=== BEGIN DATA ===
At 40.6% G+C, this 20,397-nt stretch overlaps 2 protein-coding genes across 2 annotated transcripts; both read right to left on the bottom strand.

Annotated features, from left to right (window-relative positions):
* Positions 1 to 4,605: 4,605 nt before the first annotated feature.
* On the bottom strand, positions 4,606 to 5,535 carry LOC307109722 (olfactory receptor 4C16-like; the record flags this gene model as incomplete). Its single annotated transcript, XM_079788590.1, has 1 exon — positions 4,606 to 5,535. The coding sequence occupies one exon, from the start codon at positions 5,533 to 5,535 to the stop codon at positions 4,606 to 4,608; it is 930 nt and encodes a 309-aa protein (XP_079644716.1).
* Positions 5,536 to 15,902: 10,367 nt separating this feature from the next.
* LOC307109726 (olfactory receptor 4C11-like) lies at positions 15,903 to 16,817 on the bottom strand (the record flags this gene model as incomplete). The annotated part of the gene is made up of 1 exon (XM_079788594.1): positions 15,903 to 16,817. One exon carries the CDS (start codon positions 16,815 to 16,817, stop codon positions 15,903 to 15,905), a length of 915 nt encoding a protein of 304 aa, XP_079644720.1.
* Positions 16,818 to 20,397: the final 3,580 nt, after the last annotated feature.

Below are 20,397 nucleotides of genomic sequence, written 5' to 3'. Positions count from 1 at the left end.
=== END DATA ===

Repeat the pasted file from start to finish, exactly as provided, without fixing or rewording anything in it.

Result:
At 40.6% G+C, this 20,397-nt stretch overlaps 2 protein-coding genes across 2 annotated transcripts; both read right to left on the bottom strand.

Annotated features, from left to right (window-relative positions):
* Positions 1 to 4,605: 4,605 nt before the first annotated feature.
* On the bottom strand, positions 4,606 to 5,535 carry LOC307109722 (olfactory receptor 4C16-like; the record flags this gene model as incomplete). Its single annotated transcript, XM_079788590.1, has 1 exon — positions 4,606 to 5,535. The coding sequence occupies one exon, from the start codon at positions 5,533 to 5,535 to the stop codon at positions 4,606 to 4,608; it is 930 nt and encodes a 309-aa protein (XP_079644716.1).
* Positions 5,536 to 15,902: 10,367 nt separating this feature from the next.
* LOC307109726 (olfactory receptor 4C11-like) lies at positions 15,903 to 16,817 on the bottom strand (the record flags this gene model as incomplete). The annotated part of the gene is made up of 1 exon (XM_079788594.1): positions 15,903 to 16,817. One exon carries the CDS (start codon positions 16,815 to 16,817, stop codon positions 15,903 to 15,905), a length of 915 nt encoding a protein of 304 aa, XP_079644720.1.
* Positions 16,818 to 20,397: the final 3,580 nt, after the last annotated feature.

Below are 20,397 nucleotides of genomic sequence, written 5' to 3'. Positions count from 1 at the left end.